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With a peak of 966 metres (3,169 feet), Ben More is the highest mountain on the Isle of Mull.

Located on the shores of Loch na Keal and Loch Beg, it offers spectacular views from two very different approaches on the north and south sides.

Ben More
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Review of Ben More

No visitor to the Isle of Mull can fail to be slightly awestruck by the enormous mass of Ben More. As the highest mountain on the island (rising to an impressive 3,169 feet/966 meters), this mountain (actually a Munro) dominates the landscape for miles around and offers amazing views from the summit.

Not only is Ben More the highest peak on the island but it’s one of the highest in the entire Inner Hebrides with only the peaks on the Isle of Skye beating it for height.

But although the mountain can’t take credit for being the tallest I personally think it wins the award for having the best hiking experiences, with the view from the top encompassing the Sound of Mull, the islands of Staffa and Ulva, the Isle of Skye, and the Highlands over on the mainland.

There are two routes to reach the top of Ben More, one from the shore of Loch Na Keal on its northern side and the other from the shore of Loch Beg on its southern side. Both are equally enjoyable although the second route from Loch Beg is much steeper.

Both routes will take you approximately 4 hours to get to the summit and it would be a good idea to have prior mountain walking experience before you attempt the climb. One word of warning – the mountain is formed from magnetic volcanic rock so compasses might not work in certain areas.

Ben More
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Things to do at Ben More

As the only Munro on Mull, Ben More offers a perfect opportunity to get your boots on if you’re into Munro bagging.

The trails leading into the mountain are few and far between but once you get towards the summit you’ll be rewarded with the best viewpoint on the entire island.

One of the attractions of this mountain is that it has such a diverse landscape. On your way up you’ll find a mixture of thick grassland, waterfalls, muddy bogs, scree-strewn cliff faces, woodland (at the bottom), rocky tracks and car-sized boulders, and there’s a fair amount of wildlife to keep an eye open for as you make your way past each section.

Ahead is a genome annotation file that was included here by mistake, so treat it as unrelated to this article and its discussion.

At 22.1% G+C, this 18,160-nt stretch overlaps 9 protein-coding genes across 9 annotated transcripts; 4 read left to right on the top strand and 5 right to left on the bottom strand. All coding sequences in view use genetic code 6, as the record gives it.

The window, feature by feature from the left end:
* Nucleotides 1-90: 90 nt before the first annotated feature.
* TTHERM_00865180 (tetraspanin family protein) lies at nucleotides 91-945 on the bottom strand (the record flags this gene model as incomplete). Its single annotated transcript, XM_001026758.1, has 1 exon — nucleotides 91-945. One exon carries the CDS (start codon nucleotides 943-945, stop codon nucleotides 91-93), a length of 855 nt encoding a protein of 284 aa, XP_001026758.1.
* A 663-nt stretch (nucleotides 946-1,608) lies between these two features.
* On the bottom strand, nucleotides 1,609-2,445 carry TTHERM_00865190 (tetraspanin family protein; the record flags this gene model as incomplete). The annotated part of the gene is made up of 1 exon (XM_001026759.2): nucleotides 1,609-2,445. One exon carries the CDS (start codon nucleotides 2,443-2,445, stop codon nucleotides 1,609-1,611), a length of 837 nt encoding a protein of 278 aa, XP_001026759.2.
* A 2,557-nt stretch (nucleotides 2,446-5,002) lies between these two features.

Remember to bring your binoculars with you because there are several herds of wild red deer roaming about the lower sections of Ben More while at the summit you might be lucky enough to catch a glimpse of white-tailed eagles on the hunt for their next meal.

Although the route to the summit is relatively easy heading from the north on the Loch Na Keal side, you can follow the much more challenging route from Loch Beg on the south side if you really want to go wild.

And when I say wild I really do mean it – I didn’t see another person during the entire day I visited Ben More so this difficult ascent might be worth making the effort if you fancy getting away from it all for a few hours.

Beware that it gets very boggy in places so unless you’ve got a good pair of walking boots you’re going to find this walk nigh-on impossible, and forget it if it’s summer and you’re wearing flip-flops.

My advice would be to pack for every possible scenario because the weather can dramatically change in an instant once you get near the top so make sure you’ve got a decent map with you as well.

Buy OS Landranger maps direct from Ordnance Survey.

On a clear day you’ll get fantastic views across to the smaller islands of Ulva and Iona and the mighty Ben Cruachan mountain can also be seen on the mainland.

If you’d like suggestions for other hikes on Mull I recommend Carsaig Arches and Quinish Point.